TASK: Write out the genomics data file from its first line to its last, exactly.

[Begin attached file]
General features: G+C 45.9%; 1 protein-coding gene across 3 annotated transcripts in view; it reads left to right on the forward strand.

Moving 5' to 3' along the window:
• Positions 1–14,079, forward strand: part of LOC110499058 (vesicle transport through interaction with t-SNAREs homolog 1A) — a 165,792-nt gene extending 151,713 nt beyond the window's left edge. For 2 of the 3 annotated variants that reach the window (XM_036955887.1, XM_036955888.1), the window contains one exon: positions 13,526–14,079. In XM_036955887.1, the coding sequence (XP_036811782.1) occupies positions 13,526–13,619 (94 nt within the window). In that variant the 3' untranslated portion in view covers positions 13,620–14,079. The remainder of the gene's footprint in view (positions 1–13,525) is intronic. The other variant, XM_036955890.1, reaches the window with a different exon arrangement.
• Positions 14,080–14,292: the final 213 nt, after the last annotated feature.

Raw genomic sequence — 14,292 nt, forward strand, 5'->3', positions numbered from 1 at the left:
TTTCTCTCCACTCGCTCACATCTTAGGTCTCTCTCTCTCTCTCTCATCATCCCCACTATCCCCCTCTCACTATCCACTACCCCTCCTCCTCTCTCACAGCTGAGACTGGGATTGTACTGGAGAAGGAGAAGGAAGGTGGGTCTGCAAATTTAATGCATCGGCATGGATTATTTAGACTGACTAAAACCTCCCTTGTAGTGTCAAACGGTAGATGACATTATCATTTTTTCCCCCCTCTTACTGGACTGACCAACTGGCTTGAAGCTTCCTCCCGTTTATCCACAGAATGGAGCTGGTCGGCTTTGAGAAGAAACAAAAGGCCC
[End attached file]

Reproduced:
General features: G+C 45.9%; 1 protein-coding gene across 3 annotated transcripts in view; it reads left to right on the forward strand.

Moving 5' to 3' along the window:
• Positions 1–14,079, forward strand: part of LOC110499058 (vesicle transport through interaction with t-SNAREs homolog 1A) — a 165,792-nt gene extending 151,713 nt beyond the window's left edge. For 2 of the 3 annotated variants that reach the window (XM_036955887.1, XM_036955888.1), the window contains one exon: positions 13,526–14,079. In XM_036955887.1, the coding sequence (XP_036811782.1) occupies positions 13,526–13,619 (94 nt within the window). In that variant the 3' untranslated portion in view covers positions 13,620–14,079. The remainder of the gene's footprint in view (positions 1–13,525) is intronic. The other variant, XM_036955890.1, reaches the window with a different exon arrangement.
• Positions 14,080–14,292: the final 213 nt, after the last annotated feature.

Raw genomic sequence — 14,292 nt, forward strand, 5'->3', positions numbered from 1 at the left:
TTTCTCTCCACTCGCTCACATCTTAGGTCTCTCTCTCTCTCTCTCATCATCCCCACTATCCCCCTCTCACTATCCACTACCCCTCCTCCTCTCTCACAGCTGAGACTGGGATTGTACTGGAGAAGGAGAAGGAAGGTGGGTCTGCAAATTTAATGCATCGGCATGGATTATTTAGACTGACTAAAACCTCCCTTGTAGTGTCAAACGGTAGATGACATTATCATTTTTTCCCCCCTCTTACTGGACTGACCAACTGGCTTGAAGCTTCCTCCCGTTTATCCACAGAATGGAGCTGGTCGGCTTTGAGAAGAAACAAAAGGCCC